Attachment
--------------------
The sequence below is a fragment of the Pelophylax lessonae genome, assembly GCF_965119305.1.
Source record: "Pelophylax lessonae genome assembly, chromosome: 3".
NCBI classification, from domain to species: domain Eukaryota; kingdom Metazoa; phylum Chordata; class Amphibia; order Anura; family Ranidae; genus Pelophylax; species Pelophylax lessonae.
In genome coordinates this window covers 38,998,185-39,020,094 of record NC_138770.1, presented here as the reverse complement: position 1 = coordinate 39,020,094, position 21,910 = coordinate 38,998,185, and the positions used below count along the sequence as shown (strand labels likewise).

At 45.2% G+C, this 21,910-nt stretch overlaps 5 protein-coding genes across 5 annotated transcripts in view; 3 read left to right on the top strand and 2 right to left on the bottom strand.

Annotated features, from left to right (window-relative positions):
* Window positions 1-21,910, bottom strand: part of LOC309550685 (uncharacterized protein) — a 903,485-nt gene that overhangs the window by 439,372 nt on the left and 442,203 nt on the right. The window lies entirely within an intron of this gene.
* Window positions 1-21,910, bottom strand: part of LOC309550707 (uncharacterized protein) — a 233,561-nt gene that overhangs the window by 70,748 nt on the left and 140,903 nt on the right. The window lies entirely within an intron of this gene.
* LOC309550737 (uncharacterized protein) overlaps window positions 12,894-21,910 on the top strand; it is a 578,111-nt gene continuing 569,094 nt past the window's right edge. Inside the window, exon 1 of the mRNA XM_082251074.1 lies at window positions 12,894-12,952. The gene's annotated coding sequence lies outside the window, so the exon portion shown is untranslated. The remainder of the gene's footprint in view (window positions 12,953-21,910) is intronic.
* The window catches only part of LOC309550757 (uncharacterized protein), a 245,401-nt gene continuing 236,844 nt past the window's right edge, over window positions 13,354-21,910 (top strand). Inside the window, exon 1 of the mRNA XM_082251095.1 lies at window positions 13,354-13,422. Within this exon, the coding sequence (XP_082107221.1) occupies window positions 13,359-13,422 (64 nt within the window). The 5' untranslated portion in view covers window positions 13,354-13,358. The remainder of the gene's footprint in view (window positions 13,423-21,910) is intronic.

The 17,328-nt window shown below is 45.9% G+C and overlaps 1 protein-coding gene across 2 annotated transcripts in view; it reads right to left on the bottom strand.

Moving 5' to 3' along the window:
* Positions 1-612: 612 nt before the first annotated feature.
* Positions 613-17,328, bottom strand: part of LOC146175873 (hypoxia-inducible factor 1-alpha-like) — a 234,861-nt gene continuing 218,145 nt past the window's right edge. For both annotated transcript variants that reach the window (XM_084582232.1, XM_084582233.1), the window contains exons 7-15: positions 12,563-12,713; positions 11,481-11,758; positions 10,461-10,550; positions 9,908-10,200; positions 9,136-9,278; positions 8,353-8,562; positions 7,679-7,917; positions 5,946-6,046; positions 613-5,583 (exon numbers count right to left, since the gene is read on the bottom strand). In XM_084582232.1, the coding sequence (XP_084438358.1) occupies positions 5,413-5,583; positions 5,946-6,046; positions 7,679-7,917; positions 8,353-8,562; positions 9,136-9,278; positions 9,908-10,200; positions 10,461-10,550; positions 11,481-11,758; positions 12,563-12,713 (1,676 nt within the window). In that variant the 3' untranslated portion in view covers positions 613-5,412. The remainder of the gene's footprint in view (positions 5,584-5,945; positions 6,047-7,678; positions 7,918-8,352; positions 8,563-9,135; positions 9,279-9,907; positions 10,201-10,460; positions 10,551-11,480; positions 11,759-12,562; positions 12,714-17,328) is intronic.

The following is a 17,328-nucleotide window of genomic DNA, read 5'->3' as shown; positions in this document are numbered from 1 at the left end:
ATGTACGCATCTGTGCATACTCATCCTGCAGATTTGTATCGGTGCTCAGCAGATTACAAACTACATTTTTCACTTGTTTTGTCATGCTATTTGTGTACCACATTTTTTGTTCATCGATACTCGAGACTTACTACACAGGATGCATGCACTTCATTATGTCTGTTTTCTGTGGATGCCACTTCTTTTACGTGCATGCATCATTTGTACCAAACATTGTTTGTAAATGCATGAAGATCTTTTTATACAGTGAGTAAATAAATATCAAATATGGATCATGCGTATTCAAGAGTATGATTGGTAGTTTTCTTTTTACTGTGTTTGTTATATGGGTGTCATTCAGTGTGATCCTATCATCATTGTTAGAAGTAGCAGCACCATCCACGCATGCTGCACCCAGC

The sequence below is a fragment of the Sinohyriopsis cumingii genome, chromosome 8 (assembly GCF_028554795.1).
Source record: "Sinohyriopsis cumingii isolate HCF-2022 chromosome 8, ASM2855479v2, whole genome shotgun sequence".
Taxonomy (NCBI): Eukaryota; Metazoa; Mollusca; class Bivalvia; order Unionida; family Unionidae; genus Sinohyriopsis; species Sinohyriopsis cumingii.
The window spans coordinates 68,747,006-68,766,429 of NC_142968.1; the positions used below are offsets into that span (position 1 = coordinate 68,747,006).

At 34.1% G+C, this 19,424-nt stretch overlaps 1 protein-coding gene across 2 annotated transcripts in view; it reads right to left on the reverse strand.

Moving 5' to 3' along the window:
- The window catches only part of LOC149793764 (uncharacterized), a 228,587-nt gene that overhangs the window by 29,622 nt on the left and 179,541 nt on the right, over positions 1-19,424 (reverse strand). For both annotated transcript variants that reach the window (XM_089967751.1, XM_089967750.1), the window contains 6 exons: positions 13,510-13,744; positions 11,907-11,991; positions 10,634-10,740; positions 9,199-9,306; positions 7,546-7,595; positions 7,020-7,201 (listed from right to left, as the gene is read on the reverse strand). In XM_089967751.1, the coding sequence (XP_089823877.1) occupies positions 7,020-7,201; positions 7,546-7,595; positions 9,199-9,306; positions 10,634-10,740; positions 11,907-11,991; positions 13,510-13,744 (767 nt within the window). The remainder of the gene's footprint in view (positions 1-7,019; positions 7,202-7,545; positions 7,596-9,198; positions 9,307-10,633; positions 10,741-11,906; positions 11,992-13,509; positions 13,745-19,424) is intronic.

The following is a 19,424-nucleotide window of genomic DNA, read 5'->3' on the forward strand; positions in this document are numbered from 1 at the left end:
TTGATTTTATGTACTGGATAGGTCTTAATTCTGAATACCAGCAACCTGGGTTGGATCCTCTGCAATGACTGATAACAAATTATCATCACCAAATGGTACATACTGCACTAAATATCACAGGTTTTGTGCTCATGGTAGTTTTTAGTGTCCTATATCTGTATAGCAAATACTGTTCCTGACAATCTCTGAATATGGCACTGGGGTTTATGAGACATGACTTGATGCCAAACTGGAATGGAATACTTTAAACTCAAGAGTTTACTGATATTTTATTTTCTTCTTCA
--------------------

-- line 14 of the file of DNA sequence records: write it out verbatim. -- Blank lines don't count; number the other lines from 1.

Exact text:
* Positions 613-17,328, bottom strand: part of LOC146175873 (hypoxia-inducible factor 1-alpha-like) — a 234,861-nt gene continuing 218,145 nt past the window's right edge. For both annotated transcript variants that reach the window (XM_084582232.1, XM_084582233.1), the window contains exons 7-15: positions 12,563-12,713; positions 11,481-11,758; positions 10,461-10,550; positions 9,908-10,200; positions 9,136-9,278; positions 8,353-8,562; positions 7,679-7,917; positions 5,946-6,046; positions 613-5,583 (exon numbers count right to left, since the gene is read on the bottom strand). In XM_084582232.1, the coding sequence (XP_084438358.1) occupies positions 5,413-5,583; positions 5,946-6,046; positions 7,679-7,917; positions 8,353-8,562; positions 9,136-9,278; positions 9,908-10,200; positions 10,461-10,550; positions 11,481-11,758; positions 12,563-12,713 (1,676 nt within the window). In that variant the 3' untranslated portion in view covers positions 613-5,412. The remainder of the gene's footprint in view (positions 5,584-5,945; positions 6,047-7,678; positions 7,918-8,352; positions 8,563-9,135; positions 9,279-9,907; positions 10,201-10,460; positions 10,551-11,480; positions 11,759-12,562; positions 12,714-17,328) is intronic.